NEW HORIZONS: Landscape Art Speaks
Posted on October 19, 2013
For our NEW HORIZONS: Focus on Landscapes show, running now through October 27, Tesuque sculptor Frank Morbillo‘s latest body of work engages with our diverse collection of contemporary landscape art. Throughout the exhibition, you’ll find observations by Morbillo and seven other artists, many of whom are inspired by the same severe desert expanses and infinite skies. Below is a selection of works and quotes from the show:
Frank Morbillo finds patterns wherever he looks in the natural world.
Kate Rivers uses manufactured patterns to form fractured reflections of nature.
“What’s a pattern? Something that might be predictable. When I observe things, that’s what I see. As an artist, you take all of these different things and see how they work together.”
“I’m using this history of text and image as something that is beautiful, and weaving the words together.”
David Grossmann abstracts his landscapes to lay bare underlying rhythms.
Frank Morbillo traces the formation and disruption of natural rhythms.
“My paintings… are simplified rhythms of color, light, and shape. On the surface they are quiet whispers, but I hope that they convey a depth of emotion to anyone who takes the time to stop and listen.”
“Entropy is the introduction of chaos and disorder. That’s a root of what I’ve done over the years. You take something that could be highly organized, and understand that everything, all things, are subject to entropy. As much as we feel like we’ve created something that defies that, there’s no chance. Everything is subject to it.”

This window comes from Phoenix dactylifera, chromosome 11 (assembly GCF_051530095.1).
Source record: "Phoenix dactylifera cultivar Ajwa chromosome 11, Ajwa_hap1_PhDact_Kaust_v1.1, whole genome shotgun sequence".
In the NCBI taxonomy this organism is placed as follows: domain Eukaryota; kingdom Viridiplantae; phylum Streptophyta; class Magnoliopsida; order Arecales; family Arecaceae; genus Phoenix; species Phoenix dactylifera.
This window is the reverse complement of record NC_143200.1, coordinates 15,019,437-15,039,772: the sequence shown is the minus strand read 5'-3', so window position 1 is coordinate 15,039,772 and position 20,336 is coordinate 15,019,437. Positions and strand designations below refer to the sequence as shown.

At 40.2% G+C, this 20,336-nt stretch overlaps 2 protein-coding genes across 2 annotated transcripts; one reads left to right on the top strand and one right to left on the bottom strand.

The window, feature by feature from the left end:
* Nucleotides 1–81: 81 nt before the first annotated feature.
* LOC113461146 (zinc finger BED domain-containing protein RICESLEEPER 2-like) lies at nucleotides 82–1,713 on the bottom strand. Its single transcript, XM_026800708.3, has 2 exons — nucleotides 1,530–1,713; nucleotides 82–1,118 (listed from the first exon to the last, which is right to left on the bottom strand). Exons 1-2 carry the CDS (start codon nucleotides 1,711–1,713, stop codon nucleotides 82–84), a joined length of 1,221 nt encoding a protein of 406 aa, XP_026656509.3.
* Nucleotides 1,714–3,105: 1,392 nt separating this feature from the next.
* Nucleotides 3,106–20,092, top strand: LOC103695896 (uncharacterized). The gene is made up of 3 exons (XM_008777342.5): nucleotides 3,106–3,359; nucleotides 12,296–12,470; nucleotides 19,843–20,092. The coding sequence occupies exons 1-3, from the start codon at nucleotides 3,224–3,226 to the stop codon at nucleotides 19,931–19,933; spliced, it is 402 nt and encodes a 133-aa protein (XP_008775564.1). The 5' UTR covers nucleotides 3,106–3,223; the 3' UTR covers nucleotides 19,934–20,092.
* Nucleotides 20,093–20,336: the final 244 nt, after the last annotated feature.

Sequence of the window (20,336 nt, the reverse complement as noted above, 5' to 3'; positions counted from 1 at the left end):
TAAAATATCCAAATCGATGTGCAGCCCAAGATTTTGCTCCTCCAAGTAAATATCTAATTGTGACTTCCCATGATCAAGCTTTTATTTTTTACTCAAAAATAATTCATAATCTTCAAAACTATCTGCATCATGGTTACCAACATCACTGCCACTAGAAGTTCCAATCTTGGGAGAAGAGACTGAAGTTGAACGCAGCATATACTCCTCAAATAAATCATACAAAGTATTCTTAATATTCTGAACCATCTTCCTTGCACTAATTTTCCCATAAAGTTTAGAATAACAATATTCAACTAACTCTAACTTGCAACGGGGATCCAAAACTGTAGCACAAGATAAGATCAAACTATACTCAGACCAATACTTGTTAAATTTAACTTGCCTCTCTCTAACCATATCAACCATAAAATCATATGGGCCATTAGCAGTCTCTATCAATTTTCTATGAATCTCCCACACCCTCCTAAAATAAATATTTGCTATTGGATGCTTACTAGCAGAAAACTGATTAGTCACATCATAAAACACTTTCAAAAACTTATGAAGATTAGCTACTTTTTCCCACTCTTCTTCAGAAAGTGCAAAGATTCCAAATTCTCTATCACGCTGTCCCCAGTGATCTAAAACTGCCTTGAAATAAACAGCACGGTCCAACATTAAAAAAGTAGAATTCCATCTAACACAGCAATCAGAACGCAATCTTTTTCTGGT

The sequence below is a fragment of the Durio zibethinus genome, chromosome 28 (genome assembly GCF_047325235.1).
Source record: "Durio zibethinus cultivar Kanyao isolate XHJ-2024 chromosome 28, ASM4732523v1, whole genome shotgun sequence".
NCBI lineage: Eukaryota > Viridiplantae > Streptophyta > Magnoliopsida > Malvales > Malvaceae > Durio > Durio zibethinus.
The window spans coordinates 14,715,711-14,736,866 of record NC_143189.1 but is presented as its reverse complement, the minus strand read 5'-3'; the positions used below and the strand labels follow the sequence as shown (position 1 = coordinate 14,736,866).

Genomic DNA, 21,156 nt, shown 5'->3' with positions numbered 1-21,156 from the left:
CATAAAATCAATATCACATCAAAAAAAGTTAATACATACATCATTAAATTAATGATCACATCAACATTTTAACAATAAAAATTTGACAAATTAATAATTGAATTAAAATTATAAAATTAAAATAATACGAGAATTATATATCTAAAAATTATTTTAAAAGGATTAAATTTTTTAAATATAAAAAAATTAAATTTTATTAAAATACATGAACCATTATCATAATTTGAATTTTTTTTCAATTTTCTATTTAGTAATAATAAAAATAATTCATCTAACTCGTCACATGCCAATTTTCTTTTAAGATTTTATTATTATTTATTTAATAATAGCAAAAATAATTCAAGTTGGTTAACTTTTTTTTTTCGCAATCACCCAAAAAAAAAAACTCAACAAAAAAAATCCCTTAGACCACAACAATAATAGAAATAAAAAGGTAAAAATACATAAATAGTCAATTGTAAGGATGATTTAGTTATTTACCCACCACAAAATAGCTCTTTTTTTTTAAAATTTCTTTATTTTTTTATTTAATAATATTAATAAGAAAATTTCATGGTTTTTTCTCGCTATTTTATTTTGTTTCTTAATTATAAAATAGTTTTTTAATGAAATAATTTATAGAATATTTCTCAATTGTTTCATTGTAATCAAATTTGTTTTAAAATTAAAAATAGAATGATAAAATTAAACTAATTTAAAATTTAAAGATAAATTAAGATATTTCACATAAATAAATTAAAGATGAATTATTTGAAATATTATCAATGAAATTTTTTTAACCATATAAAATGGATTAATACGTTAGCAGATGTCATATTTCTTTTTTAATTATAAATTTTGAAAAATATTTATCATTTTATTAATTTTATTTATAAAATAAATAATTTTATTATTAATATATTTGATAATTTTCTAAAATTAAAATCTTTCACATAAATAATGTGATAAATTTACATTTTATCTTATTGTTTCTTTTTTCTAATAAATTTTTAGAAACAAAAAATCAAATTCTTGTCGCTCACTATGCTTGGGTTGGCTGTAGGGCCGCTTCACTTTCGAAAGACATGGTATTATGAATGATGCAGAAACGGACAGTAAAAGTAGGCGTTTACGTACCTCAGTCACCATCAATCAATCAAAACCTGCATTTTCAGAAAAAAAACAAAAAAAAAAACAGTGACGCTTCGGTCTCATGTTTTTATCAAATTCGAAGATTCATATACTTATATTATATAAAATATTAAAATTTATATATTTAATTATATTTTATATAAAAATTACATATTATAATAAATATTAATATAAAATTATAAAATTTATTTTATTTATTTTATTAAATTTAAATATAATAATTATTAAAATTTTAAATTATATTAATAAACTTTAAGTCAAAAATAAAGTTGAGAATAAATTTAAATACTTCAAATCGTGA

Terry Craig blends materials to mimic natural textures.
Frank Morbillo places materials with contrasting textures side-by-side.
“It took a long time… to develop the formulas and get the materials to do what I wanted them to do. You can scrape into it and get all sorts of these wonderful organic qualities.”
“Glass is a beautiful material that sets up this nice contrast with the metal. If you add texture to it, it takes on a different color. The light behaves differently going through it.”
Jamie Chase uses multiple layers of paint to reveal and obscure different hues.
Frank Morbillo relies on the properties of glass to enhance his palette.
“There are so many narratives underneath the final painting. It starts out as something really dark or really dramatic in contrasting colors, and by the end it’s almost neutral colors, but there’s something moving under the surface.”
“The glass introduced color into the work that really isn’t achievable in metal. The cobalt blues and reds and ambers have a quality that you can’t get with any of the metals.”